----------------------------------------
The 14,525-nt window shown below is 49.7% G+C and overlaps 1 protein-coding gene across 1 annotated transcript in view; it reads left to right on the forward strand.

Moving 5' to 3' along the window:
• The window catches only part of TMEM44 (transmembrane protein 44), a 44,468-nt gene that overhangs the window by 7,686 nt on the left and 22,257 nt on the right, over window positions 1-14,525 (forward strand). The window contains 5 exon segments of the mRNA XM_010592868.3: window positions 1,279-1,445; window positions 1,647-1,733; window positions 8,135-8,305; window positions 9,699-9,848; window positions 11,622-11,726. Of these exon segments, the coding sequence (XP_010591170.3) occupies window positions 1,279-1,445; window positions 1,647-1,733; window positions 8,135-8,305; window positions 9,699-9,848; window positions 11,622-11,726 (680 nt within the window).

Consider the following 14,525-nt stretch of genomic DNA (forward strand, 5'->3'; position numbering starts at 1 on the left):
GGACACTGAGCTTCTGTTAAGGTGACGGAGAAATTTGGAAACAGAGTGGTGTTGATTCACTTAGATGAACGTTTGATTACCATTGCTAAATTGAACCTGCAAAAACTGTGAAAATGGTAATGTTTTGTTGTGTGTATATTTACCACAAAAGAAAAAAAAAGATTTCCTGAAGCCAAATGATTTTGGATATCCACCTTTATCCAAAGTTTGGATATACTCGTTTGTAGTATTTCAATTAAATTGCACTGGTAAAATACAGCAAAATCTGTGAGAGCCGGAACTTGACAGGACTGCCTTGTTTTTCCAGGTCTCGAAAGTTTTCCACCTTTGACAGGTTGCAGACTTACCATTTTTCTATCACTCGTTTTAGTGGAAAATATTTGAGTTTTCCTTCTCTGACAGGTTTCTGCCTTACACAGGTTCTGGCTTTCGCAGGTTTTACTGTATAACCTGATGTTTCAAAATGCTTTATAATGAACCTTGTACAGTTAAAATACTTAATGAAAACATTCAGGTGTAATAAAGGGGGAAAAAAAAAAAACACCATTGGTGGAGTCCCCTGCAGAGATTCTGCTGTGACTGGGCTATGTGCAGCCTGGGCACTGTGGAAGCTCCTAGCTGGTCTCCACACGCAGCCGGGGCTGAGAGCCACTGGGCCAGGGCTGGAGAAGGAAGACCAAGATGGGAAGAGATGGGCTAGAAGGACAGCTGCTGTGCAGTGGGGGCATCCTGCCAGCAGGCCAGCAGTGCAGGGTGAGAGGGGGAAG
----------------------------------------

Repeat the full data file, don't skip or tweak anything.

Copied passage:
The 14,525-nt window shown below is 49.7% G+C and overlaps 1 protein-coding gene across 1 annotated transcript in view; it reads left to right on the forward strand.

Moving 5' to 3' along the window:
• The window catches only part of TMEM44 (transmembrane protein 44), a 44,468-nt gene that overhangs the window by 7,686 nt on the left and 22,257 nt on the right, over window positions 1-14,525 (forward strand). The window contains 5 exon segments of the mRNA XM_010592868.3: window positions 1,279-1,445; window positions 1,647-1,733; window positions 8,135-8,305; window positions 9,699-9,848; window positions 11,622-11,726. Of these exon segments, the coding sequence (XP_010591170.3) occupies window positions 1,279-1,445; window positions 1,647-1,733; window positions 8,135-8,305; window positions 9,699-9,848; window positions 11,622-11,726 (680 nt within the window).

Consider the following 14,525-nt stretch of genomic DNA (forward strand, 5'->3'; position numbering starts at 1 on the left):
GGACACTGAGCTTCTGTTAAGGTGACGGAGAAATTTGGAAACAGAGTGGTGTTGATTCACTTAGATGAACGTTTGATTACCATTGCTAAATTGAACCTGCAAAAACTGTGAAAATGGTAATGTTTTGTTGTGTGTATATTTACCACAAAAGAAAAAAAAAGATTTCCTGAAGCCAAATGATTTTGGATATCCACCTTTATCCAAAGTTTGGATATACTCGTTTGTAGTATTTCAATTAAATTGCACTGGTAAAATACAGCAAAATCTGTGAGAGCCGGAACTTGACAGGACTGCCTTGTTTTTCCAGGTCTCGAAAGTTTTCCACCTTTGACAGGTTGCAGACTTACCATTTTTCTATCACTCGTTTTAGTGGAAAATATTTGAGTTTTCCTTCTCTGACAGGTTTCTGCCTTACACAGGTTCTGGCTTTCGCAGGTTTTACTGTATAACCTGATGTTTCAAAATGCTTTATAATGAACCTTGTACAGTTAAAATACTTAATGAAAACATTCAGGTGTAATAAAGGGGGAAAAAAAAAAAACACCATTGGTGGAGTCCCCTGCAGAGATTCTGCTGTGACTGGGCTATGTGCAGCCTGGGCACTGTGGAAGCTCCTAGCTGGTCTCCACACGCAGCCGGGGCTGAGAGCCACTGGGCCAGGGCTGGAGAAGGAAGACCAAGATGGGAAGAGATGGGCTAGAAGGACAGCTGCTGTGCAGTGGGGGCATCCTGCCAGCAGGCCAGCAGTGCAGGGTGAGAGGGGGAAG